“By Grabthar’s hammer, by the Sons of Warvan, you shall be avenged!”
I was watching Screen Junkies one day and they wound up talking about their upcoming documentary through Fandom about one of the great movies of the late 1990s, Galaxy Quest. They spoke about a one-night presentation with the people at Fathom Events.
I have always enjoyed the Screen Junkies. In particular, I am a fan of Dan Murrell, who I got to know through Movie Fights and the Schmoedown. And I loved the movie Galaxy Quest, arguably a better Star Trek movie than many of the Star Trek movies that have been released. I immediately went and purchased my ticket.
That was around a month ago and tonight was the night for the documentary to be shown. I made my way to the theater, ready to be informed and entertained.
Murrell, along with producer Roth Cornet, writers Joe Starr and Spencer Gilbert, started the doc off with the Honest Trailer for Galaxy Quest. Honest Trailer is the online weekly show where they create a trailer of a popular or famous movie and poke fun at it. They have been nominated for several Emmy Awards for Honest Trailers. The bit at the beginning was funny and showed some of the personality that this group of people have.
Then the actual documentary started and the film remained entertaining and engaging.
Of course, the subject matter was not earth shaking, but a light-weight romp through the making of a movie, told through interviews with the creators and actors of Galaxy Quest, highlighting the pratfalls and challenges along the way.
Many of the stories told by director Dean Parisot where very funny and insightful. We got interviews with stars Tim Allen, Sigourney Weaver, Enrico Colantoni, Sam Rockwell, and Daryl Mitchell. There was conversations with Greg Berlanti (Flash/Arrow), Damon Lindelof (LOST) and Mark Johnson (Rain Man, Narnia) as well as other iconic sci-fi stars such as Wil Wheaton and Brent Spiner.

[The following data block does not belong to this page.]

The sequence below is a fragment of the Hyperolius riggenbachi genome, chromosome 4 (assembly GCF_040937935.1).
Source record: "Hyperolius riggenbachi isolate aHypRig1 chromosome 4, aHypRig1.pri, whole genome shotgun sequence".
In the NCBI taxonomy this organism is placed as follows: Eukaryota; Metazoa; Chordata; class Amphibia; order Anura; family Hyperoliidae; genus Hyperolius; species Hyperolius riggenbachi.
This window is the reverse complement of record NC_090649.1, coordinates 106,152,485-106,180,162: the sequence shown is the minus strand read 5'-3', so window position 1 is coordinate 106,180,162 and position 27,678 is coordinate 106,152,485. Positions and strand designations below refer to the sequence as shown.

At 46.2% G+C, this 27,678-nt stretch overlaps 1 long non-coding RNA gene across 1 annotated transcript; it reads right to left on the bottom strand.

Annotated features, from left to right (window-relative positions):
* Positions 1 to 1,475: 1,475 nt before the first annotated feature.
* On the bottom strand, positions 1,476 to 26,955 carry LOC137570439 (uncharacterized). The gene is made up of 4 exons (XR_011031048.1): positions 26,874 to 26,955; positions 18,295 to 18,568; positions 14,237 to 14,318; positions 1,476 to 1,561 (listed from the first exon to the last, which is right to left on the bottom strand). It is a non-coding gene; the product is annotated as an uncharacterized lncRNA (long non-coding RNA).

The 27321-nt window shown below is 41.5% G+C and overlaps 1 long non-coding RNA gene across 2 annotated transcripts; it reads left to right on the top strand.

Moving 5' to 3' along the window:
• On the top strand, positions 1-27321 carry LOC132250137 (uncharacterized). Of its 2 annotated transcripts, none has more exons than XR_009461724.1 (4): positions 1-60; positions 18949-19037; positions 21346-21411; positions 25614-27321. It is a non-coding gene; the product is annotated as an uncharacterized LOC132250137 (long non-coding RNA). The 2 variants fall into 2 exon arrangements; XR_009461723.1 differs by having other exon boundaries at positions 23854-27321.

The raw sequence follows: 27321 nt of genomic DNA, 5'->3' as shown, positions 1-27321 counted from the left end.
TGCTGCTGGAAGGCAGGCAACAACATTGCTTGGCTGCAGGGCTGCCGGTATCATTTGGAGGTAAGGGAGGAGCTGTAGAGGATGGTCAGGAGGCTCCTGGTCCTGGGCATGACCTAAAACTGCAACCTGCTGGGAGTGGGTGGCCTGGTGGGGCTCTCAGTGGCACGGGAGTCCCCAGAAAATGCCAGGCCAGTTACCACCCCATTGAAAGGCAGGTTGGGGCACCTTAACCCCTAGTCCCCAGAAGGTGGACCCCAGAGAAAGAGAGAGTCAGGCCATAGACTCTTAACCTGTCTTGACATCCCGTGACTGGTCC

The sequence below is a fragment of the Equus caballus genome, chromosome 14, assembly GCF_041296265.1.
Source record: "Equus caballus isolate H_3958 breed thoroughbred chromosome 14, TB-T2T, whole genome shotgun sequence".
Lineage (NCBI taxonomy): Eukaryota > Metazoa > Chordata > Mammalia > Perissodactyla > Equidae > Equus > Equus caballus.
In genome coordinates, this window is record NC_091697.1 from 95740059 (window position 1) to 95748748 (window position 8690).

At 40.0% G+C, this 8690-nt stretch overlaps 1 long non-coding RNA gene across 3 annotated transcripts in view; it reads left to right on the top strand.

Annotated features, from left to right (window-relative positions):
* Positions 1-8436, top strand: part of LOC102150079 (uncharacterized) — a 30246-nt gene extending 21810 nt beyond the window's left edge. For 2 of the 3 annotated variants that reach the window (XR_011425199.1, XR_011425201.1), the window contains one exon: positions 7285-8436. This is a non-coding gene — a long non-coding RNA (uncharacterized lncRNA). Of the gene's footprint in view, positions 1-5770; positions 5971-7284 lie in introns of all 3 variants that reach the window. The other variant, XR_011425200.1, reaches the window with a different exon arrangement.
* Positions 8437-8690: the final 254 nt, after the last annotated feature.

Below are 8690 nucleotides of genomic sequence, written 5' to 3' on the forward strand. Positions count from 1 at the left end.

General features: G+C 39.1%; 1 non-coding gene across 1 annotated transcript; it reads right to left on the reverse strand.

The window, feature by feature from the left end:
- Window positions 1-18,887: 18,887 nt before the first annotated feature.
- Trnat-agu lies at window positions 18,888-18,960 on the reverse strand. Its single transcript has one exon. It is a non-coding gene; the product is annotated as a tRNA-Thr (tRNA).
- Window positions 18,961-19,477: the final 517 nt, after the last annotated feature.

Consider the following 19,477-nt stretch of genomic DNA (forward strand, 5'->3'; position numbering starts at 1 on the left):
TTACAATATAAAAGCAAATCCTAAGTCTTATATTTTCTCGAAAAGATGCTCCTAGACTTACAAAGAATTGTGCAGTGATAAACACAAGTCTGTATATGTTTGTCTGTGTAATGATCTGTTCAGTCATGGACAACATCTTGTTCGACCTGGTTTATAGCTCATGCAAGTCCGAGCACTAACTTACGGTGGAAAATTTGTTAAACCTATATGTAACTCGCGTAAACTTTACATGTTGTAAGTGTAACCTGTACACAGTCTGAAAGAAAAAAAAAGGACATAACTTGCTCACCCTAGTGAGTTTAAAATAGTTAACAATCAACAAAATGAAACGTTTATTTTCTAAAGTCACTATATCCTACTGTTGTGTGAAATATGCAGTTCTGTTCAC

The stories were all funny or filled with a joy that showed just how much this project meant to the creators.
They also spent some time on the importance of treating the fans with respect. In Galaxy Quest, some of the obsessive fans wind up helping save the day and the message is that everyone has value. It is a very positive message to take from the toxicity of the Internet these days.
One of the most poignant moments was when the cast was discussing the lasting effects of having the late, great Alan Rickman in the cast. Playing the hoity-toity actor who was tired of his role as Dr. Lazarus, Rickman displayed his dry British wit and it was so apparent that his fellow actors loved him. This was one of the most emotional sections of the doc and might be the best sequence in the film. Parisot delivered perhaps the best line of the documentary in recalling a story with Alan Rickman and his feelings towards co-star Tim Allen.
Yes, the documentary may not be the hardest hitting doc you will ever see, but I was entertained by it through the full run time.
“Never give up. Never surrender.”